What now for the Farm Bill?

Because Congress wasn’t able to pass an updated Farm Bill in time, the 2018 iteration officially expired on Sept. 30. That doesn’t mean, however, that everything switches off. This turn of events isn’t exactly uncharted territory given the history of passing past versions of the Farm Bill into law.

According to a new report from the Congressional Research Service, recent farm bills have faced legislative hurdles for enactment, such as insufficient votes to pass the House floor, presidential vetoes, and delays resulting in short-term extensions. The 2002 farm bill expired at the end of 2007, and parts were extended in the spring of 2008. The 2008 farm bill expired at the end of 2012 and was extended for one year in 2013. The 2014 farm bill was not extended because the 2018 farm bill was enacted during the period between the end of the fiscal year and the end of the calendar year.

The timing and consequences of the farm bill expiring vary by program across the breadth of the act, CRS said. There are two principal expiration dates: Sept. 30 and Dec. 31, 2023. According to CRS, the major issues and consequences for expiration are:

  • For programs with mandatory funding that is provided by the farm bill and have provisions that expire at the end of FY2023, authority to operate may cease.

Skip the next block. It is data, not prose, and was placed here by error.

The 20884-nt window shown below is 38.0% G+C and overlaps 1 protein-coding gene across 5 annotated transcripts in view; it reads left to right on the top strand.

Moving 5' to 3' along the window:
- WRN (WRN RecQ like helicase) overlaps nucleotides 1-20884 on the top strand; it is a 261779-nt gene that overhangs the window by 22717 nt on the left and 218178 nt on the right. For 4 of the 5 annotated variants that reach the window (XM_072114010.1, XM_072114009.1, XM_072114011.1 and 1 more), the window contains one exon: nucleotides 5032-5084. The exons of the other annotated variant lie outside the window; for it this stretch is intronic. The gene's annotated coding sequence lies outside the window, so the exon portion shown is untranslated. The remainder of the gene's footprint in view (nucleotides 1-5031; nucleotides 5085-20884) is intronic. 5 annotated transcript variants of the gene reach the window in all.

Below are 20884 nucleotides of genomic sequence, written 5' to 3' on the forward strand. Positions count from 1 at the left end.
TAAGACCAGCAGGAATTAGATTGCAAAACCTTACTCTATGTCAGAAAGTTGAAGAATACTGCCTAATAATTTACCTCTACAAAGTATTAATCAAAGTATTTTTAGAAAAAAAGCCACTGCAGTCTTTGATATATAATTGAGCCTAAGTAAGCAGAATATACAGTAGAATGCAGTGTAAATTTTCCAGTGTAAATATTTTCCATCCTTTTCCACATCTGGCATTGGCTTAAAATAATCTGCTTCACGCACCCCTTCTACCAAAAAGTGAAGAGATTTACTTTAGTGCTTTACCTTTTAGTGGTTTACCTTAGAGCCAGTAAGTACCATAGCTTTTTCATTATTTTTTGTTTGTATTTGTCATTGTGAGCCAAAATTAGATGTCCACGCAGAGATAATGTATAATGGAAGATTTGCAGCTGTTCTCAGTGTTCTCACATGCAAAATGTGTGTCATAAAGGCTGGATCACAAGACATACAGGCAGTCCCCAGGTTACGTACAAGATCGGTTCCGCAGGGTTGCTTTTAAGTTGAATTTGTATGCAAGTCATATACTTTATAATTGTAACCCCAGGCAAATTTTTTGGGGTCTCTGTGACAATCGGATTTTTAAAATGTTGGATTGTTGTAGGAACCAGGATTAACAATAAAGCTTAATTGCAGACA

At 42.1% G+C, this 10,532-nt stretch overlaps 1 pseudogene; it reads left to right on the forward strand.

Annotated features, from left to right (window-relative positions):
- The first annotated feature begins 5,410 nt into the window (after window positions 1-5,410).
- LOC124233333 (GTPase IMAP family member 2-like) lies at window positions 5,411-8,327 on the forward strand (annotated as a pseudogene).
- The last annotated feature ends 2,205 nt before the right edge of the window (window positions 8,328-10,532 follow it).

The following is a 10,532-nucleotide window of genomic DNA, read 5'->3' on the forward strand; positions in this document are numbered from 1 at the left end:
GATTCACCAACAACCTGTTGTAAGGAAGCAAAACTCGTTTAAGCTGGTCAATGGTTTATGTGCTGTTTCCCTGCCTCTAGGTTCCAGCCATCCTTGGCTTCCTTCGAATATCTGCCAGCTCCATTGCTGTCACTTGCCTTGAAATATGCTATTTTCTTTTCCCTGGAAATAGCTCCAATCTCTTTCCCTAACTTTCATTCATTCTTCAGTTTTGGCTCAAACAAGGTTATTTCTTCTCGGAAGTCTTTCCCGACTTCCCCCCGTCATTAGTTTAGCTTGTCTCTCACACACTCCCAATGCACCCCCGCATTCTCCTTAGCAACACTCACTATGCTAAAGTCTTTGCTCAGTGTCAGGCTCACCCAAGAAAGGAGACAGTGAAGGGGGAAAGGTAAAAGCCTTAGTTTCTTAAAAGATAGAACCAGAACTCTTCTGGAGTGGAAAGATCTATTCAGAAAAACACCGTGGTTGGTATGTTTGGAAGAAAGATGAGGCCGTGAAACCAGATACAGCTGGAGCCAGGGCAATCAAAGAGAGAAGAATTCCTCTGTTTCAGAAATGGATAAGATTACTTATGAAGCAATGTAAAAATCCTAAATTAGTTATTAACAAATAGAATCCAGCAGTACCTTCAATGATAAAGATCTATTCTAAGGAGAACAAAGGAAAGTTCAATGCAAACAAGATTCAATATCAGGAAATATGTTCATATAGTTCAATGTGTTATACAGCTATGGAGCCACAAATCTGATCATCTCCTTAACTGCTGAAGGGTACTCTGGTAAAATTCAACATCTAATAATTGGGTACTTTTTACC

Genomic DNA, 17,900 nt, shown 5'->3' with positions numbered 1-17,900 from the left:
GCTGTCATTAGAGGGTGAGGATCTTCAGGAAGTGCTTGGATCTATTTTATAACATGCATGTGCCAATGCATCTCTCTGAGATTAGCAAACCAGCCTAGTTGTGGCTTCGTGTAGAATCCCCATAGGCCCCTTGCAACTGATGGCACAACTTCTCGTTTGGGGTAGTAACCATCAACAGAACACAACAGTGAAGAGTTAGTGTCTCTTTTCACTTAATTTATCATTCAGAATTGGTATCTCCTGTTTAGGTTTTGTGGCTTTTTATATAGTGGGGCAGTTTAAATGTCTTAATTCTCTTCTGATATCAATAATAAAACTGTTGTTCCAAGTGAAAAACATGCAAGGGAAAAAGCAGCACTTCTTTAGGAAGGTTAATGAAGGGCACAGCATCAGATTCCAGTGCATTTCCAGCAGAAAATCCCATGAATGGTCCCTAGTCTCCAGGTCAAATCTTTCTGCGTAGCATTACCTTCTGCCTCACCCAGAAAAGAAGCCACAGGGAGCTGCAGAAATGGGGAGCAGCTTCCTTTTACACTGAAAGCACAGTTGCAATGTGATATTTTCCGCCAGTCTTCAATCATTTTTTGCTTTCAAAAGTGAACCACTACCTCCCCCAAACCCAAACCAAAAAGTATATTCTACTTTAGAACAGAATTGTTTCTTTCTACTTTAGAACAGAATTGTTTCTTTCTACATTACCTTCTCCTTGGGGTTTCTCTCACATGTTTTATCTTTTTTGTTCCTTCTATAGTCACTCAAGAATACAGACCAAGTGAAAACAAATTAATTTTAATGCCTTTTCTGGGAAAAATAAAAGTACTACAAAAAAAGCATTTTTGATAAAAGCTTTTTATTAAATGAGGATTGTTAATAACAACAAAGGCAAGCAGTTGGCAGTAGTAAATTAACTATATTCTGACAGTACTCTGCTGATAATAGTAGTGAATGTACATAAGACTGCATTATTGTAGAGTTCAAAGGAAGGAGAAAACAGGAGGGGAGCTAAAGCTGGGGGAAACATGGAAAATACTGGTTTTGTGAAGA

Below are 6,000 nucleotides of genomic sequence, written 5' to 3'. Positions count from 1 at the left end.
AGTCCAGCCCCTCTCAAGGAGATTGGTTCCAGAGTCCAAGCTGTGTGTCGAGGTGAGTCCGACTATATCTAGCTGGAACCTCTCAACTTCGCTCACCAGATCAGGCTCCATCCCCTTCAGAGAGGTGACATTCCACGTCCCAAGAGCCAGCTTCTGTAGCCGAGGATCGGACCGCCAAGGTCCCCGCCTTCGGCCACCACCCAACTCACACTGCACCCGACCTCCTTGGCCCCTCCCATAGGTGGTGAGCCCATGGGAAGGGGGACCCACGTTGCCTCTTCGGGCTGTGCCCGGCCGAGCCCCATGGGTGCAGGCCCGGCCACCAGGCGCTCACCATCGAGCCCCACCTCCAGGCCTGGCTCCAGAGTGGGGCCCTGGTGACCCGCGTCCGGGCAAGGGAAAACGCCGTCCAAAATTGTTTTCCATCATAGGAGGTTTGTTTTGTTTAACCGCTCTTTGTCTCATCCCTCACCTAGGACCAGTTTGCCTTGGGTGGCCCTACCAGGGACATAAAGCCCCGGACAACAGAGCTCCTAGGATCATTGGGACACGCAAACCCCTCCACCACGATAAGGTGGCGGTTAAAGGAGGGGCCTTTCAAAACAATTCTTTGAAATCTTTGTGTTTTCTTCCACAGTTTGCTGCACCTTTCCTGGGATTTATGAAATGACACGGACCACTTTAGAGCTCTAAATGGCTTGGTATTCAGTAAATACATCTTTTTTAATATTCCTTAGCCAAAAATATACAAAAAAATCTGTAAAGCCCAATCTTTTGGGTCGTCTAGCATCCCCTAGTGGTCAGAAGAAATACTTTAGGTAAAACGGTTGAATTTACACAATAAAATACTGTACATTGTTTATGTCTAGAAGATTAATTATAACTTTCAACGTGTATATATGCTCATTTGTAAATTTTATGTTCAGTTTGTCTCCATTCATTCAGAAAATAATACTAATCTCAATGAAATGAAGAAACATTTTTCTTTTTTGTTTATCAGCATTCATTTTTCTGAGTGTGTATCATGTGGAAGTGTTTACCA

• For programs with a fiscal year authorization that are funded with discretionary appropriations, or for programs with mandatory spending authorized but not appropriated by the farm bill—such as the Supplemental Nutrition Assistance Program—an appropriations act or continuing resolution could allow operations to continue.
  • For the farm commodity and dairy support programs that expire after the 2023 crop year, the consequences of expiration begin on January 1, 2024, when inactive and outdated laws—commonly called “permanent law—would be restored for dairy, the first commodity affected in the new crop year.
  • Some programs had their expiration dates extended beyond the expiration of the farm bill by other legislation. P.L. 117-169, commonly known as the Inflation Reduction Act of 2022, extended some—but not all—conservation programs through FY2031.
  • Some programs, such as crop insurance, are permanently authorized, do not expire, and would not be affected by farm bill expiration.

Given that the House of Representatives is currently paralyzed by the lack of a speaker, some lawmakers on key agriculture-related committees are joining the push among other House Republicans to empower a short-term speaker in order to move legislation, according to reporting from Politico.

“I’m hoping that under a [short-term] speaker we can go back to business as usual,” said Rep. Dan Newhouse (R-Wash.), a member of the House Appropriations subcommittee overseeing agriculture, who cited the Farm Bill and other must-pass legislation this year.

According to Politico, lawmakers have begun to publicly acknowledge that passing a Farm Bill extension before the end of the year will likely be their only option given the current state of the House—as compared to passing a new Farm Bill and reconciling it with the Democratic Senate’s version.

“We have no choice but to extend it,” Rep. Kat Cammack (R-Fla.), another House Agriculture member, said of the current bill, told Politico.